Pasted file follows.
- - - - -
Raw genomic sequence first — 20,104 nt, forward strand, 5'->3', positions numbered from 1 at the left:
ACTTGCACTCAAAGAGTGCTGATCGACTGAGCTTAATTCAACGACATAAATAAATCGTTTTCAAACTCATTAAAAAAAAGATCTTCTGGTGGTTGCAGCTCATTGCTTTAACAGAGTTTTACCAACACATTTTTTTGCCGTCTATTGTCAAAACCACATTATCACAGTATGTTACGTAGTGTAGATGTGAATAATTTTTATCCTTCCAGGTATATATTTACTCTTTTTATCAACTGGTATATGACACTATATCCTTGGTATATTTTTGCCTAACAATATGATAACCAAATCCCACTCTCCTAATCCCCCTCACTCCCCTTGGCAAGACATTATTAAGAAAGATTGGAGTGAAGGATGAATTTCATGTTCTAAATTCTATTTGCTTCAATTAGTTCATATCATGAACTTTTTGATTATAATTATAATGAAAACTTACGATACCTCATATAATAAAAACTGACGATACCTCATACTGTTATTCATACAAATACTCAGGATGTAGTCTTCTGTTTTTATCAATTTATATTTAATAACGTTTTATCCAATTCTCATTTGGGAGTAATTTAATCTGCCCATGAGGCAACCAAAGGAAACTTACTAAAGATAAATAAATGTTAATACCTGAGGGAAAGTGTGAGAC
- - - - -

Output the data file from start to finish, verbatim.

Raw genomic sequence first — 20,104 nt, forward strand, 5'->3', positions numbered from 1 at the left:
ACTTGCACTCAAAGAGTGCTGATCGACTGAGCTTAATTCAACGACATAAATAAATCGTTTTCAAACTCATTAAAAAAAAGATCTTCTGGTGGTTGCAGCTCATTGCTTTAACAGAGTTTTACCAACACATTTTTTTGCCGTCTATTGTCAAAACCACATTATCACAGTATGTTACGTAGTGTAGATGTGAATAATTTTTATCCTTCCAGGTATATATTTACTCTTTTTATCAACTGGTATATGACACTATATCCTTGGTATATTTTTGCCTAACAATATGATAACCAAATCCCACTCTCCTAATCCCCCTCACTCCCCTTGGCAAGACATTATTAAGAAAGATTGGAGTGAAGGATGAATTTCATGTTCTAAATTCTATTTGCTTCAATTAGTTCATATCATGAACTTTTTGATTATAATTATAATGAAAACTTACGATACCTCATATAATAAAAACTGACGATACCTCATACTGTTATTCATACAAATACTCAGGATGTAGTCTTCTGTTTTTATCAATTTATATTTAATAACGTTTTATCCAATTCTCATTTGGGAGTAATTTAATCTGCCCATGAGGCAACCAAAGGAAACTTACTAAAGATAAATAAATGTTAATACCTGAGGGAAAGTGTGAGAC